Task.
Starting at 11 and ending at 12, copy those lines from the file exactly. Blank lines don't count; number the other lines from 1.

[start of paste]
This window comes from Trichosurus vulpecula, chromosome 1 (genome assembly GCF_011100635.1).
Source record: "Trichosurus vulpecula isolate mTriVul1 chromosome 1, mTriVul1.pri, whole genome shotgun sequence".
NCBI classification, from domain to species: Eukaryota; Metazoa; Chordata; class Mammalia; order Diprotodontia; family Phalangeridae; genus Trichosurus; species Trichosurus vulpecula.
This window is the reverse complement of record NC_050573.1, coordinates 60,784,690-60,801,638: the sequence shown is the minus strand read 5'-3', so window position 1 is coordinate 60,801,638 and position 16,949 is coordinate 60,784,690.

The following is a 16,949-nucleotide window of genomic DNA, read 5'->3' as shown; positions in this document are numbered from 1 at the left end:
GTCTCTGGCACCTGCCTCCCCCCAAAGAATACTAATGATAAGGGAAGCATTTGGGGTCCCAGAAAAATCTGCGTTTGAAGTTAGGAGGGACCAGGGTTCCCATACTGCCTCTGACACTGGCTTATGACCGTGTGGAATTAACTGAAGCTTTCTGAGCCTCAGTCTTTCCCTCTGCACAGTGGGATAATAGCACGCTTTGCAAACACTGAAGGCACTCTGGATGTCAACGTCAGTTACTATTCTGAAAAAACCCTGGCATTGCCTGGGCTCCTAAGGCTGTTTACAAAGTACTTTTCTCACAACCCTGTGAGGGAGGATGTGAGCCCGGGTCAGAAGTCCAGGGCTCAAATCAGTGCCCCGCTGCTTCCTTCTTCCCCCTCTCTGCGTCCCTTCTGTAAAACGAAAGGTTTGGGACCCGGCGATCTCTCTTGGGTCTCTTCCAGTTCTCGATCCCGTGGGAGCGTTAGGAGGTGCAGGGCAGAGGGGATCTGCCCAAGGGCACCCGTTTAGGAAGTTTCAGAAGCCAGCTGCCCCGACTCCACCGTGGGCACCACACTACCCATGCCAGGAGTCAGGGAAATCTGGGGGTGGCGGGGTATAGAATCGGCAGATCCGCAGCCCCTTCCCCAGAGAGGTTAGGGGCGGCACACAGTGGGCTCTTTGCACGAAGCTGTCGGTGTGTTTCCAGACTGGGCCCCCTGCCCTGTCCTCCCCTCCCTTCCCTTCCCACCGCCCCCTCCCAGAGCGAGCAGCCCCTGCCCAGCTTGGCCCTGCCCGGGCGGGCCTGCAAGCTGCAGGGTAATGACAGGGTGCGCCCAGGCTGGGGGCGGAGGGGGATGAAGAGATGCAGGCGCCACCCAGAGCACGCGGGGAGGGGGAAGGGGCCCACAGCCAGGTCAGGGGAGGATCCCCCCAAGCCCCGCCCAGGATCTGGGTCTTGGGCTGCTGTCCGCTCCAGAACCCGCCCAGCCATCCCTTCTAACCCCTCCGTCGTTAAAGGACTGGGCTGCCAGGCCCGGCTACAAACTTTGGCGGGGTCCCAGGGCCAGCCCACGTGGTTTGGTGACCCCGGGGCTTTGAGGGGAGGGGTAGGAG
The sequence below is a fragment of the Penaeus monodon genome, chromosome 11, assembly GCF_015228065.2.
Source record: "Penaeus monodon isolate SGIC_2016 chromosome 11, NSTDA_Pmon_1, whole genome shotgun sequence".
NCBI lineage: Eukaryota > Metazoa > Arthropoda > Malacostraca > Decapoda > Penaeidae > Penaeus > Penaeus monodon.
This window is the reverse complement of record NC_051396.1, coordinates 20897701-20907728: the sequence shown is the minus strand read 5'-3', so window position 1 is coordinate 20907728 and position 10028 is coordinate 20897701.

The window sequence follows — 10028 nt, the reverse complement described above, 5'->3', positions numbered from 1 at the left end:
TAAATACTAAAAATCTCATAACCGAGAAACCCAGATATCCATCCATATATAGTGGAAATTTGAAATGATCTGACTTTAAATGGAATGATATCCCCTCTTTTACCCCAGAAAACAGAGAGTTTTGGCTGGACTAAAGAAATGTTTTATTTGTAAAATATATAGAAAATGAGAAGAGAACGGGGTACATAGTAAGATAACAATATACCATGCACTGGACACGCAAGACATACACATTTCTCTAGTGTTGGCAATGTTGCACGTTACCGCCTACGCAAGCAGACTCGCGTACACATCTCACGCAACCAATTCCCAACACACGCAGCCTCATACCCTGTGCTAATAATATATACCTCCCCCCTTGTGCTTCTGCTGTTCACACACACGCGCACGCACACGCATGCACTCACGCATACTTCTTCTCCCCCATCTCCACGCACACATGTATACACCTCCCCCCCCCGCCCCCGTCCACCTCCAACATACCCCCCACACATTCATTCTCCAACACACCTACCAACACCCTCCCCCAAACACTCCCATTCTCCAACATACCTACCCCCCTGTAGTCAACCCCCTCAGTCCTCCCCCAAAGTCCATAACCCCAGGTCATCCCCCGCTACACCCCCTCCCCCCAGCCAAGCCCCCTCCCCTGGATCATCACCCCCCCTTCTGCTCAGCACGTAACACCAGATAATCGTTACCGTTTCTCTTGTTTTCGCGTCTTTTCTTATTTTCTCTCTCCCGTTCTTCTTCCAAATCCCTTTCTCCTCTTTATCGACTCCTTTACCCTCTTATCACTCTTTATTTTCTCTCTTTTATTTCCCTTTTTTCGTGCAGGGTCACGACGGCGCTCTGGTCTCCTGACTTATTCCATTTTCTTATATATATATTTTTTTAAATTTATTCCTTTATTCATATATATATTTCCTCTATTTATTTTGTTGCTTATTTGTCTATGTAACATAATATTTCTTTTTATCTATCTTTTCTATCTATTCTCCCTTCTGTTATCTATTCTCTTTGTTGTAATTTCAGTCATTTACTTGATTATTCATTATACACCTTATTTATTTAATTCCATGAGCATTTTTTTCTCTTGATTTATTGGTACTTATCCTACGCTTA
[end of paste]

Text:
The window sequence follows — 10028 nt, the reverse complement described above, 5'->3', positions numbered from 1 at the left end:
TAAATACTAAAAATCTCATAACCGAGAAACCCAGATATCCATCCATATATAGTGGAAATTTGAAATGATCTGACTTTAAATGGAATGATATCCCCTCTTTTACCCCAGAAAACAGAGAGTTTTGGCTGGACTAAAGAAATGTTTTATTTGTAAAATATATAGAAAATGAGAAGAGAACGGGGTACATAGTAAGATAACAATATACCATGCACTGGACACGCAAGACATACACATTTCTCTAGTGTTGGCAATGTTGCACGTTACCGCCTACGCAAGCAGACTCGCGTACACATCTCACGCAACCAATTCCCAACACACGCAGCCTCATACCCTGTGCTAATAATATATACCTCCCCCCTTGTGCTTCTGCTGTTCACACACACGCGCACGCACACGCATGCACTCACGCATACTTCTTCTCCCCCATCTCCACGCACACATGTATACACCTCCCCCCCCCGCCCCCGTCCACCTCCAACATACCCCCCACACATTCATTCTCCAACACACCTACCAACACCCTCCCCCAAACACTCCCATTCTCCAACATACCTACCCCCCTGTAGTCAACCCCCTCAGTCCTCCCCCAAAGTCCATAACCCCAGGTCATCCCCCGCTACACCCCCTCCCCCCAGCCAAGCCCCCTCCCCTGGATCATCACCCCCCCTTCTGCTCAGCACGTAACACCAGATAATCGTTACCGTTTCTCTTGTTTTCGCGTCTTTTCTTATTTTCTCTCTCCCGTTCTTCTTCCAAATCCCTTTCTCCTCTTTATCGACTCCTTTACCCTCTTATCACTCTTTATTTTCTCTCTTTTATTTCCCTTTTTTCGTGCAGGGTCACGACGGCGCTCTGGTCTCCTGACTTATTCCATTTTCTTATATATATATTTTTTTAAATTTATTCCTTTATTCATATATATATTTCCTCTATTTATTTTGTTGCTTATTTGTCTATGTAACATAATATTTCTTTTTATCTATCTTTTCTATCTATTCTCCCTTCTGTTATCTATTCTCTTTGTTGTAATTTCAGTCATTTACTTGATTATTCATTATACACCTTATTTATTTAATTCCATGAGCATTTTTTTCTCTTGATTTATTGGTACTTATCCTACGCTTA